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Atheist who was jailed for denying a "higher power" in a treatment facility awarded $2 million

Discussion in 'Share Your Rehab Experience' started by ariana_, Oct 23, 2014.

  1. Jen S.

    Jen S. Guest

    He doesn't deserve a cent in my opinion.
    Nick W. likes this.
  2. Nick W.

    Nick W. Community Listener Community Listener

    I'm inclined to agree with Jen S. on this. I didn't understand that it was "alternative" at first, but yeah, go to jail then and suck it up. Don't try to make them pay for offering you an alternative you didn't "like".
    Jen S. likes this.
  3. Jen S.

    Jen S. Guest

    I mean, it's unfortunate the recovery program offended this person's beliefs (or non-beliefs) because he probably really needs the help. I just don't view it as a violation of his rights.
    Nick W. likes this.
  4. Nick W.

    Nick W. Community Listener Community Listener

    I'm with you on that. It sucks that he could have it catered to him, but then again, he could have just went to prison instead.
    Jen S. likes this.
  5. bourge_21

    bourge_21 Senior Contributor

    I am a Christian, and I do believe in the power of the Holy Spirit. We are somehow baffled and overwhelmed by the harshness of some tribulations, but have we reflected on the causes? Addiction, for instance, was not God's fault. It was our free will that brought us there. We are free, and we decide for our own good or fate.
  6. tasha

    tasha Community Listener Community Listener

    I think that having something to believe in is important and you have got to have some faith in order to continue on to a better life and future. However I dont know if itshould be forced but perhaps it was a part of his problem.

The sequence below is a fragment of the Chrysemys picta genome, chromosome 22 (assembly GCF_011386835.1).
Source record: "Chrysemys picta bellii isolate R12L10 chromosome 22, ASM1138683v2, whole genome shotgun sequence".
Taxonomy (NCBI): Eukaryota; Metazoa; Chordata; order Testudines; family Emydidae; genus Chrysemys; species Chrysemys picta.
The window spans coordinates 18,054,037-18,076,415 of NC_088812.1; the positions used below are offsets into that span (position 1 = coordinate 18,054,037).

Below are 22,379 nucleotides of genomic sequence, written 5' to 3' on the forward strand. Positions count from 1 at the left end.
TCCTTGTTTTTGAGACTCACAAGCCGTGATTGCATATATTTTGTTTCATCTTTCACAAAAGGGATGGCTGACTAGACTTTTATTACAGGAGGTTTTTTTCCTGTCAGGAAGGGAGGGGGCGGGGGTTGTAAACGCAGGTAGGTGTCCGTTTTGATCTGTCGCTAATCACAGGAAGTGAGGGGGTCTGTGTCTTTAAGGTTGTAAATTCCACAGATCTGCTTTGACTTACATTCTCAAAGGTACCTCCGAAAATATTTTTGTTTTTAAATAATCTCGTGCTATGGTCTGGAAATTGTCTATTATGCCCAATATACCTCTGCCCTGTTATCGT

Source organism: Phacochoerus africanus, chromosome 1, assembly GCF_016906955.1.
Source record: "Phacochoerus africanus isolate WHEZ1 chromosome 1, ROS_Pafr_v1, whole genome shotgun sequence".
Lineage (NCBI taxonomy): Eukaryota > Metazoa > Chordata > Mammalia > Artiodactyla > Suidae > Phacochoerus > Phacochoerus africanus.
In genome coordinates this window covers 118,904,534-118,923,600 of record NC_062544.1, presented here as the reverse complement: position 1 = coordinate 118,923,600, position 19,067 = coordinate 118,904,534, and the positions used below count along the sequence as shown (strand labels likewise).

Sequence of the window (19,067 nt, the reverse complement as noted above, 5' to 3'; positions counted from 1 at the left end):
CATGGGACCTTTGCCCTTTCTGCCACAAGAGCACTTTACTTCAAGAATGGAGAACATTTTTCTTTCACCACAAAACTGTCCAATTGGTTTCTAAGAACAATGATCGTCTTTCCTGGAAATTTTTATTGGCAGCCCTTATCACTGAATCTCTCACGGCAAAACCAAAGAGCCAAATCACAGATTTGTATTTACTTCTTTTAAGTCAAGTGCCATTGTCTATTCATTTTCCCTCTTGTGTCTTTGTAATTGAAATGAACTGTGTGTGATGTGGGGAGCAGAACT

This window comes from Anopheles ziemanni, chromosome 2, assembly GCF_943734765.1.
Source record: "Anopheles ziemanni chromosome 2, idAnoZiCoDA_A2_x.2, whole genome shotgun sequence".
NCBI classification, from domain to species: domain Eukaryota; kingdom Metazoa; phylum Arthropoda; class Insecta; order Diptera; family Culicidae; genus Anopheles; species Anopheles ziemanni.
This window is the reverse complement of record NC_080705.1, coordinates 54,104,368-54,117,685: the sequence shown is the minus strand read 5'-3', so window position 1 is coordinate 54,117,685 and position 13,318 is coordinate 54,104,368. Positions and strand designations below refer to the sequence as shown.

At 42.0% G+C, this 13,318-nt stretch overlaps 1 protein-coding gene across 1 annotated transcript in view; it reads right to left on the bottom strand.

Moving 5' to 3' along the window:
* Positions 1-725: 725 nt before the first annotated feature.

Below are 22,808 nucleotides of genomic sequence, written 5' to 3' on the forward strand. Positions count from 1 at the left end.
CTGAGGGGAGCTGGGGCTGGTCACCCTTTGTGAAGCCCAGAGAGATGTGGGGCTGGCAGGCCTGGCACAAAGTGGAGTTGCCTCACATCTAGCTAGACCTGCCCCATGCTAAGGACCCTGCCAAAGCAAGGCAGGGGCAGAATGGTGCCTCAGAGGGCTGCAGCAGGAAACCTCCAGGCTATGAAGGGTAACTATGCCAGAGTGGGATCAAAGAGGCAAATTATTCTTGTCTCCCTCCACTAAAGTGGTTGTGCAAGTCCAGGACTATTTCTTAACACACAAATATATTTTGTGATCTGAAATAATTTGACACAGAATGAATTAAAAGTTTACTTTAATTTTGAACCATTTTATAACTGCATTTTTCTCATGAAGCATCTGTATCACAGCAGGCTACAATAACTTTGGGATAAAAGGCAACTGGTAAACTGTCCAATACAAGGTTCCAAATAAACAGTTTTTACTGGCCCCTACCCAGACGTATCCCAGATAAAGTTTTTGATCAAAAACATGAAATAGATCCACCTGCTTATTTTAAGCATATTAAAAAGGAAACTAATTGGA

Nick W. likes this.
  7. Survivor21

    Survivor21 Member

    When I read things like this, I really have a hard time understanding our justice system. Instead of sending the man to jail, wouldn't have been possible to arrange an alternative rehab center for him? I think this is really an eye-opening article and our media should investigate how prevalent this is in other states as well.
  8. Determined2014

    Determined2014 Senior Contributor

    That is crazy! I think religious based rehabs, should state their qualifications for candidates ,before they join, If one does not agree with their beliefs in whichever high power, then they should not admitt them,neither should they force them to believe in what they believe in.
  9. Daniel Lucky

    Daniel Lucky Active Contributor

    My opinion on this topic is this, I tried to save myself and failed. I am not a religious person but spiritual, theirs a big difference. I believe that there is something greater than ourselves that is in total control. And I feel involving yourself in new positive activities that try to take your focus off of drugs and add better habits is great. I was a slave to drug abuse and you could say drugs was my "god" because I did everything for them so we all have things in our lives we choose to serve, who or what will be yours be.
  10. wulfman

    wulfman Senior Contributor

    I believe in God and a higher power. What he is called is irrelevant. While I practice some of my religious ceremonies, I do it for family time and just to pay that respect to that higher power. To bring my family closer together. Otherwise religion around the world has just brought death and chaos. Well not religion but the people that are fanatical about it.
    ProShell likes this.
  11. NikkiDesrosiers

    NikkiDesrosiers Senior Contributor

    Everyone has a right to their own spiritual beliefs and while yes, I understand that for many giving themselves over to their higher power to help them get through their addiction is effective -- those who don't believe still deserve the same level of care and respect from a medical facility. Medicine and religion should not overlap except for those who desire it to be that way.